From today, the book is serialised on Radio 4's Book At
Bedtime.The Still Point
is a compelling story of, and poetic meditation on, an ill-fated Arctic
expedition, and the hidden cracks in relationships and family myth that
lurk just beneath the surface.
Here, Amy talks about her fascination with the Arctic -
"I seem to incline to wilderness" - not minding about messy first drafts and
the importance of reading at breakfast...
PJ: The details of Edward's Arctic expedition are so vividly
imagined - the goggles, the anorak, the diary entries, food rations, bears,
sleeping conditions etc - did you have access to a collection of objects or
records of such an expedition?
AS: No, but I spent many hours reading and researching
historical accounts and contemporary texts, as well as collecting images of the
Arctic. The first book I read was Barry Lopez's Arctic Dreams, which fed into
my fascination with the region and my first imaginings of the ice and the light
as they change through the seasons. Several incidents in the novel are modified
versions of real events lifted from various turn-of-the-century accounts - I
restricted my historical reading to that period for the most part, for the sake
of accuracy and also to get a sense of the tone for Edward's diary. Nansen's
Farthest North, which is cited as an immediate influence on Edward's journey -
he sets out to emulate and better Nansen using the same techniques - was
essential reading, both for borrowed detail and for his style, wistful and
ambitious by turns.
PJ: The Arctic sections are powerful; this feels like
'necessary writing' - what is your relationship to such a landscape?
AS: I regret to
say that I have never been there. I am interested in imagined spaces, in mental
landscapes. I was drawn to the region, initially, as a space which resists
mapping - which shifts and deceives - and the idea of two different responses
to that, embodied in the dreams of a couple - a feeling of liberation and awe
opposed to frustration and fear. So Simon and Julia's characters, from very
early on, were conditioned by those fundamental, opposing frames of mind.
The only comparable
experience I have to draw on is of being in the Alps - a very different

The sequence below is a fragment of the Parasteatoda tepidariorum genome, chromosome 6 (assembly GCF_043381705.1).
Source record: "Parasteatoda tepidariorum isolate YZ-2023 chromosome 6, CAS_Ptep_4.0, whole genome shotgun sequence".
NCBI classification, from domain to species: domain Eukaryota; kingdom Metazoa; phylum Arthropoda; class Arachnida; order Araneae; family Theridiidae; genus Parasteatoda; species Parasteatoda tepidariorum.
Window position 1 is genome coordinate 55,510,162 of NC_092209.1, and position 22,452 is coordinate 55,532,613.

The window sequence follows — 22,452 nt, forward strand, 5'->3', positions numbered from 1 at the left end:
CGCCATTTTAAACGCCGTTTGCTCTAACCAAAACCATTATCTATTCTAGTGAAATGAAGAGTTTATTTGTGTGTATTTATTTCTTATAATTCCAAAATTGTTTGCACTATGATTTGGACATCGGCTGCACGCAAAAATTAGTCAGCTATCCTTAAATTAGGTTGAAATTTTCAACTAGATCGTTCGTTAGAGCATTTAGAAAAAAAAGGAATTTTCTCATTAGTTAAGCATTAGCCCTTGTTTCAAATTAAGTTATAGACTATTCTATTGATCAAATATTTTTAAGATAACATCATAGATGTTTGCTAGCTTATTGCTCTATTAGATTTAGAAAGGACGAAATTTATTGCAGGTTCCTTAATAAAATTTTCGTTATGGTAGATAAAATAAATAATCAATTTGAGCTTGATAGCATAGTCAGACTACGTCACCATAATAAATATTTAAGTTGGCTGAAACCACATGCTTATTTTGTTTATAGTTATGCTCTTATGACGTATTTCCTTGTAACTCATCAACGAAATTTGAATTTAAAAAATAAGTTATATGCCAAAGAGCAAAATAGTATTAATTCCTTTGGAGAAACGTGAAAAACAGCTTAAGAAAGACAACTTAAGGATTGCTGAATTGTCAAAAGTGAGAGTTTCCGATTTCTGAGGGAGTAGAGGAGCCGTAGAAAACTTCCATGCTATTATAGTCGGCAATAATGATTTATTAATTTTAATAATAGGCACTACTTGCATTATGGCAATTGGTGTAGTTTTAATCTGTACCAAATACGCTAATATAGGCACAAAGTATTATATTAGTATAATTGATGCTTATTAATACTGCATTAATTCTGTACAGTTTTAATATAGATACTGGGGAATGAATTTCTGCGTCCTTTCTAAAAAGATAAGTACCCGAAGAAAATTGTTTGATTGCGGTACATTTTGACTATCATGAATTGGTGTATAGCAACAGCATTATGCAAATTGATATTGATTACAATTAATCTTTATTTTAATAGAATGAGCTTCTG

landscape, of course, but it certainly helped to have a sense of how snow
behaves, how light behaves when reflected by snow and ice.
PJ: Your omniscient
narrator is necessary in order to hold in view and move between past and
present. How did you settle on that voice?
AS: That voice emerged from a short piece
of writing, an experiment with the notion of the omniscient narrator, in which
the reader was invited to observe a couple sleeping, at close range. It was
when I worked out that the couple in that story were the same as the couple I
had been thinking about in relation to the Arctic material that things began to
click into place - much of that experimental piece went into the first chapter,
including the opening line. As the story developed, the narrator became, as you
say, an essential element, allowing me to move between time periods, between
perspectives, and also through the empty house; but it was really an
instinctive impulse in the first instance. The voice enabled the story, rather
than it being a process of working backwards from the material to find a way to
PJ: Did you ever consider making the narrator a minor
character or one of the main characters retrospectively telling the story?
the workshop [the MA at Goldsmiths] people asked if it might be Edward's ghost.
I did hear it as a male voice. It's quite domineering and intrusive at the
start but once that's established it phases out and, at times, overlaps with Julia
imagining Edward's story. Also, given the historical element of the novel, it
made sense to draw on the 19th Century tradition of addressing the reader.
Towards the end there are things that the voice doesn't know, the voice admits
that there are things that are unknowable. One of the first thoughts when
writing the book was the idea of how we know each other, the extent to which
its possible to know each other; and the way we tell stories about ourselves
and each other. I wanted to find a way to tell the story that addressed
PJ: You finished the MA in 2008 - was the novel finished at the end of the course?
AS: I started the novel at the beginning of the course, and it was substantially
finished by the end. It takes me a while to get around to writing, but once I
do, I write quite quickly; I think I do a lot of the composing in my head. Once